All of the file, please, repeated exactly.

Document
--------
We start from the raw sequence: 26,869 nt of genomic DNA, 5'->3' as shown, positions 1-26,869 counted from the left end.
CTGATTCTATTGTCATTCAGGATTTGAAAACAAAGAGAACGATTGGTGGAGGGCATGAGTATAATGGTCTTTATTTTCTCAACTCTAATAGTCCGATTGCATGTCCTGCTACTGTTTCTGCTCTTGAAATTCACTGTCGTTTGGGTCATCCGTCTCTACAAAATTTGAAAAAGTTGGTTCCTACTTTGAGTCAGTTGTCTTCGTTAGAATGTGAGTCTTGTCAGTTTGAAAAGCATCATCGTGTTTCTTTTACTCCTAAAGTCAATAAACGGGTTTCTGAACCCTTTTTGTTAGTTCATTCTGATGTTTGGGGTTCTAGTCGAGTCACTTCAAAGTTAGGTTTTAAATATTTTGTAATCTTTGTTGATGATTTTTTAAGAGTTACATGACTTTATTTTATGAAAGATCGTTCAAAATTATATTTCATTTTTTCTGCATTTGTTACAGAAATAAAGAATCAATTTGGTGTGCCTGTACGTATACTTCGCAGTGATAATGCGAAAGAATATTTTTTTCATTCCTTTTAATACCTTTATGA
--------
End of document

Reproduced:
We start from the raw sequence: 26,869 nt of genomic DNA, 5'->3' as shown, positions 1-26,869 counted from the left end.
CTGATTCTATTGTCATTCAGGATTTGAAAACAAAGAGAACGATTGGTGGAGGGCATGAGTATAATGGTCTTTATTTTCTCAACTCTAATAGTCCGATTGCATGTCCTGCTACTGTTTCTGCTCTTGAAATTCACTGTCGTTTGGGTCATCCGTCTCTACAAAATTTGAAAAAGTTGGTTCCTACTTTGAGTCAGTTGTCTTCGTTAGAATGTGAGTCTTGTCAGTTTGAAAAGCATCATCGTGTTTCTTTTACTCCTAAAGTCAATAAACGGGTTTCTGAACCCTTTTTGTTAGTTCATTCTGATGTTTGGGGTTCTAGTCGAGTCACTTCAAAGTTAGGTTTTAAATATTTTGTAATCTTTGTTGATGATTTTTTAAGAGTTACATGACTTTATTTTATGAAAGATCGTTCAAAATTATATTTCATTTTTTCTGCATTTGTTACAGAAATAAAGAATCAATTTGGTGTGCCTGTACGTATACTTCGCAGTGATAATGCGAAAGAATATTTTTTTCATTCCTTTTAATACCTTTATGA